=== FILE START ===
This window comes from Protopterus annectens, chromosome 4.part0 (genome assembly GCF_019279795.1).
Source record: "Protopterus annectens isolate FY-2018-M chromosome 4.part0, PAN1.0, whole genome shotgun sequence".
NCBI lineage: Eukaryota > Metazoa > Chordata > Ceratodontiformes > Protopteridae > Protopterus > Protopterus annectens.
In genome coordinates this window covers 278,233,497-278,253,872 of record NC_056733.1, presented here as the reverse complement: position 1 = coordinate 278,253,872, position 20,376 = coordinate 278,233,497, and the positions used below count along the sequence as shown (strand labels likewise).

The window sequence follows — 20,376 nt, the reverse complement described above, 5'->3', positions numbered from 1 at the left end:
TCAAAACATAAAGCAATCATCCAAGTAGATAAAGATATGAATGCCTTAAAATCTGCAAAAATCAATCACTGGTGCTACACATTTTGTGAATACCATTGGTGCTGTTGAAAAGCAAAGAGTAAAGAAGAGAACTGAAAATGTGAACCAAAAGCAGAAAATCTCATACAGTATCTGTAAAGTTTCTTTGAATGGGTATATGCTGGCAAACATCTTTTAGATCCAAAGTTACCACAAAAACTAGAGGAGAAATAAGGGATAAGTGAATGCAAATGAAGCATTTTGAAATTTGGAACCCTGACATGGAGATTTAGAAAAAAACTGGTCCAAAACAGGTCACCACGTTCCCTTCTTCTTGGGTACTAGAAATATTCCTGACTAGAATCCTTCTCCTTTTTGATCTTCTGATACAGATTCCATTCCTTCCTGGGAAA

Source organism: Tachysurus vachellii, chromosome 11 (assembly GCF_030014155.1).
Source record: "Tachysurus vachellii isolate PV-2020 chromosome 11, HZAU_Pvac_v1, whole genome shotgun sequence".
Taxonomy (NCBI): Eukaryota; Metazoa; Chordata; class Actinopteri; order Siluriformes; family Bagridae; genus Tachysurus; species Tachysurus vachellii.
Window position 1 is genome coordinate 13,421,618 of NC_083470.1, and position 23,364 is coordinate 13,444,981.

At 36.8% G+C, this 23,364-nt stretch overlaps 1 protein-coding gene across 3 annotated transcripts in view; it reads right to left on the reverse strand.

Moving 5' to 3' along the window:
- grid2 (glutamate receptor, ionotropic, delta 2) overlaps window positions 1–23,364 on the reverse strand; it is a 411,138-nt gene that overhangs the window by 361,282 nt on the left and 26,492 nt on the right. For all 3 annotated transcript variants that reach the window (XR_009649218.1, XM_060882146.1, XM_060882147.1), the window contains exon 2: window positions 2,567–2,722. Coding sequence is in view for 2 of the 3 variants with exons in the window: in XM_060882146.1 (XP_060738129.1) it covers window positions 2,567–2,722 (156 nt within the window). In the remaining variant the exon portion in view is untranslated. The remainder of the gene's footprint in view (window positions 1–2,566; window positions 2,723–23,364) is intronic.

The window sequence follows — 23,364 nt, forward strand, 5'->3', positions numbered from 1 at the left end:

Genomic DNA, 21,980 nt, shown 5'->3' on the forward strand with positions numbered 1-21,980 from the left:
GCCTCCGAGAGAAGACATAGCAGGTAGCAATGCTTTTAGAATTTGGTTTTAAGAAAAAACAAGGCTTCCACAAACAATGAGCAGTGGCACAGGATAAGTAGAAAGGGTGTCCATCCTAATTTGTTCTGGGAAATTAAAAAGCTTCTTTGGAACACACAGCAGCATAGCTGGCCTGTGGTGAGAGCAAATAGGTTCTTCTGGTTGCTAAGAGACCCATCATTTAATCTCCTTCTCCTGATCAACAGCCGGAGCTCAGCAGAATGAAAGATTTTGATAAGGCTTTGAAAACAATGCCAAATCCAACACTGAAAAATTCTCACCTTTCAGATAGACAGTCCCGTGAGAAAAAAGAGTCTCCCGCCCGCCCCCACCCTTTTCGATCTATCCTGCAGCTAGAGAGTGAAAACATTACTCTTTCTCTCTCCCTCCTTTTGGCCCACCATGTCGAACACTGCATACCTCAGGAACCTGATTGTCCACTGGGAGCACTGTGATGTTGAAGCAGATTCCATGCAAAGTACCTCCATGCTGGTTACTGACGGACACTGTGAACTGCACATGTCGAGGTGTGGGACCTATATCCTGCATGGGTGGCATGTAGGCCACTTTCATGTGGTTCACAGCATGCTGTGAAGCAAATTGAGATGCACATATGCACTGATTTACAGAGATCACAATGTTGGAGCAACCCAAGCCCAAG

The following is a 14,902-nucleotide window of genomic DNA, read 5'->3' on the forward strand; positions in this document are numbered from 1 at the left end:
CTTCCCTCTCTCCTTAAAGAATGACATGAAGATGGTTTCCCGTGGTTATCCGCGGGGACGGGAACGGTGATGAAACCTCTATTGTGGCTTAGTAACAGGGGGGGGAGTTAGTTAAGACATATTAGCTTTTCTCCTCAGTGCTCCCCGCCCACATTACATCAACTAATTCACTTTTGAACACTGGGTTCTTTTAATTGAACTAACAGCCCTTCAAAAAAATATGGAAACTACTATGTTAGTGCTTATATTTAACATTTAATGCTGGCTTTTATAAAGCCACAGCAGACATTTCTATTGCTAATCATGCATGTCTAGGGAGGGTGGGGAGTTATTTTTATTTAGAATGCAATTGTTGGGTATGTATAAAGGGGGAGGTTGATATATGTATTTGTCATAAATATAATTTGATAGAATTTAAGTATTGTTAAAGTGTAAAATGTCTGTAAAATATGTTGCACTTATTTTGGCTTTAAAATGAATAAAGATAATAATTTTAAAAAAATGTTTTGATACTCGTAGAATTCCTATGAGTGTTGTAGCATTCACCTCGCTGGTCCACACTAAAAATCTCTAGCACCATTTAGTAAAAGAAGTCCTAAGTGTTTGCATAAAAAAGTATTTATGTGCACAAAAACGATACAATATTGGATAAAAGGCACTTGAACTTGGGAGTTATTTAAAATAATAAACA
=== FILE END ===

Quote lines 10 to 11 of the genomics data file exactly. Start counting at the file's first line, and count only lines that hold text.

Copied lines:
Window position 1 is genome coordinate 13,421,618 of NC_083470.1, and position 23,364 is coordinate 13,444,981.

At 36.8% G+C, this 23,364-nt stretch overlaps 1 protein-coding gene across 3 annotated transcripts in view; it reads right to left on the reverse strand.